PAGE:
Lai See

Former 'baddest man on the planet' entertains CLSA

PUBLISHED : Thursday, 13 September, 2012, 12:00am
UPDATED : Thursday, 13 September, 2012, 3:00am

When the word got around that CLSA had invited former heavyweight boxing champion Mike Tyson to head their keynote speakers at its investment forum, there were a few raised eyebrows. "What, they've invited a convicted rapist - why would they do that?" was not an uncommon reaction, even within CLSA, we hear. But it was riveting stuff. There is always something peculiarly fascinating about heavyweight boxing champions, even for people who don't care for the sport. Muhammad Ali. George Foreman, Joe Louis - these are big, powerful men, and when they punch, they can hit someone with the equivalent of about 1,300 pounds of force, equivalent to about 50 times the force of gravity. Tyson is perhaps even more fascinating. Here's a man whose early life was a blaze of anger, drink, drugs and violence in the ring and out of it.

He sat on stage yesterday and described how he went to hell and back, his highs and lows. At one point, when talking about the tragic death of his four-year-old daughter Exodus, he choked up, and there was a moment when you thought the show was going to implode. But all credit to Edmund Bradley, CLSA's global head of research, who was asking the questions, for keeping the session on track. It was compelling and edgy in that you never quite knew what to expect. Tyson was at times funny, at times heartbreaking, and on occasions he rambled and was hard to understand. At one point, he was asked, since he'd blown US$400 million, if he could share one great story of the fun he had spending that money. There was a pregnant pause as we braced ourselves. But he just grinned and said: "I am just grateful to have had the opportunity to do all that stuff."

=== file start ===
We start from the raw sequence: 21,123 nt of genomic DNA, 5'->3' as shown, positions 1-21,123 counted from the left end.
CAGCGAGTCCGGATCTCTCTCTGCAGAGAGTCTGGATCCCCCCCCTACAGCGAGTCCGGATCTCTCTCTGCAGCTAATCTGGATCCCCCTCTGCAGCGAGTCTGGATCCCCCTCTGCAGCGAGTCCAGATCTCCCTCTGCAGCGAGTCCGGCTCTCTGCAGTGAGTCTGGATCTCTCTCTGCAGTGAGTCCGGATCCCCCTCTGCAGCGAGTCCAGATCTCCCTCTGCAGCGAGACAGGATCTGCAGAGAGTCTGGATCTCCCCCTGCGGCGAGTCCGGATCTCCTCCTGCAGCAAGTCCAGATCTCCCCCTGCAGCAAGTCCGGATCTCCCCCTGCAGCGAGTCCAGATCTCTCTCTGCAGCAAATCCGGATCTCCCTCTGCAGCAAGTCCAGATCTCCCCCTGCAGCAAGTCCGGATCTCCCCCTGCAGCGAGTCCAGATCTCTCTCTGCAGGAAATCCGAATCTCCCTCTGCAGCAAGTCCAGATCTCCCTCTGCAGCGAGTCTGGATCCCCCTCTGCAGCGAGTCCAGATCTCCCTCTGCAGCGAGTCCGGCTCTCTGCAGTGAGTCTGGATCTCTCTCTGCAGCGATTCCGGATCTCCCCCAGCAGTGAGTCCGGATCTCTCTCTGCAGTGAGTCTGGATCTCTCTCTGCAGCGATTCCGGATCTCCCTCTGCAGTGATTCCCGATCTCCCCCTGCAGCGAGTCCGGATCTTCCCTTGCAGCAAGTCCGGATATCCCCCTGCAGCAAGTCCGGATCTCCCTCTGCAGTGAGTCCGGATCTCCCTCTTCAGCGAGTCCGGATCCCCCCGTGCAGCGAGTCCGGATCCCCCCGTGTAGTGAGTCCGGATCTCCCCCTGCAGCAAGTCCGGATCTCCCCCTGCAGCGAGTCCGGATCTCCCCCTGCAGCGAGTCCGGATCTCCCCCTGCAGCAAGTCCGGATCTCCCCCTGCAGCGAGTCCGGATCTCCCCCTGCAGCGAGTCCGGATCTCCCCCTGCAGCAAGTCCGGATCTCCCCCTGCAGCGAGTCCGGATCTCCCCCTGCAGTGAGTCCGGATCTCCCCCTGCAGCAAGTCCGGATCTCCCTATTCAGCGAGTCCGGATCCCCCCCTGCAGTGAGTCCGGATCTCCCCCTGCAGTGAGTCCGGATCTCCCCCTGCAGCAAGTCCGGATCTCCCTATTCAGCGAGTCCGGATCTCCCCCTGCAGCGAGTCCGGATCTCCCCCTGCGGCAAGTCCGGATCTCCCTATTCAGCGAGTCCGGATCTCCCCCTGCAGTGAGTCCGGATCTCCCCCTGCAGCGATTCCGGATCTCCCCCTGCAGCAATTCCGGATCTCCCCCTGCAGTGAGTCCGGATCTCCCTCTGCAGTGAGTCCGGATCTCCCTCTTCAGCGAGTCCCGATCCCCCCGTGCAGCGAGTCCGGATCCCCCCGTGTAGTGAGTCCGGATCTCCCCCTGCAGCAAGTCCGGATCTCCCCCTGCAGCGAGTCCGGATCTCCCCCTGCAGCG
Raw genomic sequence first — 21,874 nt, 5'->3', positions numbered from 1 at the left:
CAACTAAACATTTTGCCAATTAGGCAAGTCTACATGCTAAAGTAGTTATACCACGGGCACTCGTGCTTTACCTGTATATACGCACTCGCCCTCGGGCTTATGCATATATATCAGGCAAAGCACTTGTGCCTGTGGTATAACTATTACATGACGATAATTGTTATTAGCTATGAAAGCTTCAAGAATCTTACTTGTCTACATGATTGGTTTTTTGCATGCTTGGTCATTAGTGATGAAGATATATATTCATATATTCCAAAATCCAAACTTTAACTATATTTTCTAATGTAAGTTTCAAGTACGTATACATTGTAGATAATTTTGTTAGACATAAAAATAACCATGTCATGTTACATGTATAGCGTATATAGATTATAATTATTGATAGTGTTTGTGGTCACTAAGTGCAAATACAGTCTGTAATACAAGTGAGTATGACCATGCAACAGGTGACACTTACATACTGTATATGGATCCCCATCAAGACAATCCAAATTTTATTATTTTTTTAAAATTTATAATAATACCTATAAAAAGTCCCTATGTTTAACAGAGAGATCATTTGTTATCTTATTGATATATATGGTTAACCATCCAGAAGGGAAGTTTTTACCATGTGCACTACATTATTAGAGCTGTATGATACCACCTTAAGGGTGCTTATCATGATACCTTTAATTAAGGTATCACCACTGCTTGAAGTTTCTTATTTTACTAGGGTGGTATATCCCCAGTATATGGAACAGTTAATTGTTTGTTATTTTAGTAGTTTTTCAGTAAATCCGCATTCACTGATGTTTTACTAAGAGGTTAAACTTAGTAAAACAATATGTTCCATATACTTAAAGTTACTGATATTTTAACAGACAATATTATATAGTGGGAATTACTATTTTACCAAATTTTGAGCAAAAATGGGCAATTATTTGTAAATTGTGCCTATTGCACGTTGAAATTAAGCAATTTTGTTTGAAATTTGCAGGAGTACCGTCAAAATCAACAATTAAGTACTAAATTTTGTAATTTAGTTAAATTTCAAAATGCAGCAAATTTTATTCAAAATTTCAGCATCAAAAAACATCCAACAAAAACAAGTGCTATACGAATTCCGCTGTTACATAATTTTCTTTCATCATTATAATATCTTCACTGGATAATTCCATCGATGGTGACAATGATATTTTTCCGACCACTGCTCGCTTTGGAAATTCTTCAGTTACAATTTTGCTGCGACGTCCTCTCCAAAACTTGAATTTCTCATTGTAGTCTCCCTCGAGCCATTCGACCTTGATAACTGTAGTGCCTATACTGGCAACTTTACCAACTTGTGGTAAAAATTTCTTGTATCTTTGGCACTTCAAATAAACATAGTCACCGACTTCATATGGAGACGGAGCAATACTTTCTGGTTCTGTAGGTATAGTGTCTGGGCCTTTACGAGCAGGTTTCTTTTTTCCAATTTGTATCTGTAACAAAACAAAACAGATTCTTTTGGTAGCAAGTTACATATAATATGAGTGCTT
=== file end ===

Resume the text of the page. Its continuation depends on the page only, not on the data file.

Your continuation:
But one thing for sure is that he has come a long way from being a hell raiser and "the baddest guy on the planet" and talked of his happiness at being the person he is and the life he leads with his wife and his children, and his Broadway show. He clearly doesn't want to go back to boxing. "I don't want to be the guy I was then. I can't go back to that now that I have a wife and kids to raise." He talked about boxing, women, drink, drugs, changing nappies, being henpecked and religion and was surprisingly entertaining. It was moving to hear his story of how he regained his life. This will be a relief to Jonathan Slone, CLSA's chairman and chief executive, whose idea it was to invite him.

Loh will clear the air

We are pleased to see that Christine Loh has been confirmed as undersecretary for the environment, particularly as it was foretold here about a month ago. Our satisfaction with this appointment is because after more than a decade of inaction on environmental issues, particularly the quality of the air, we believe there is a real chance of some action on this front. We cannot believe Loh accepted this position without some assurances that her efforts would not be blocked. After years of research in this area with the think tank she founded, the Civic Exchange, there is no better person in Hong Kong to take this on. Indeed in a sane political environment, she would be a strong contender for chief executive. Credit to her for taking the step from researching and writing about what should be done to actually trying to put some of her ideas into practice - a rather more difficult matter. But she will also carry a huge weight of expectations. She has been a legislator for eight years and is all too familiar with the vested interests. She will have to contend with bureaucracy. As for the administration she joins, it is surely a no-brainer to crack down on environmental issues.

This is not going to bring thousands of people into the streets and will actually do something to improve the livelihood of people in Hong Kong. For years the city has been a laggard in environmental matters; now it has an opportunity to be where it should be - one of the leading countries in the region in this regard. We wish her good luck.

Island politics

With Sino-Japanese relations at a low ebb, Japan's embassy in Beijing has been trying to downplay politics on its Weibo site. In the past week, most of its content has been about, food, culture and travel, with no mention of the Diaoyu Islands, or the Senkakus, as the Japanese call them. However, this ploy has not deterred Chinese internet users, who respond almost as one to each post with the comment: "The Diaoyu Islands are ours. Return them immediately."


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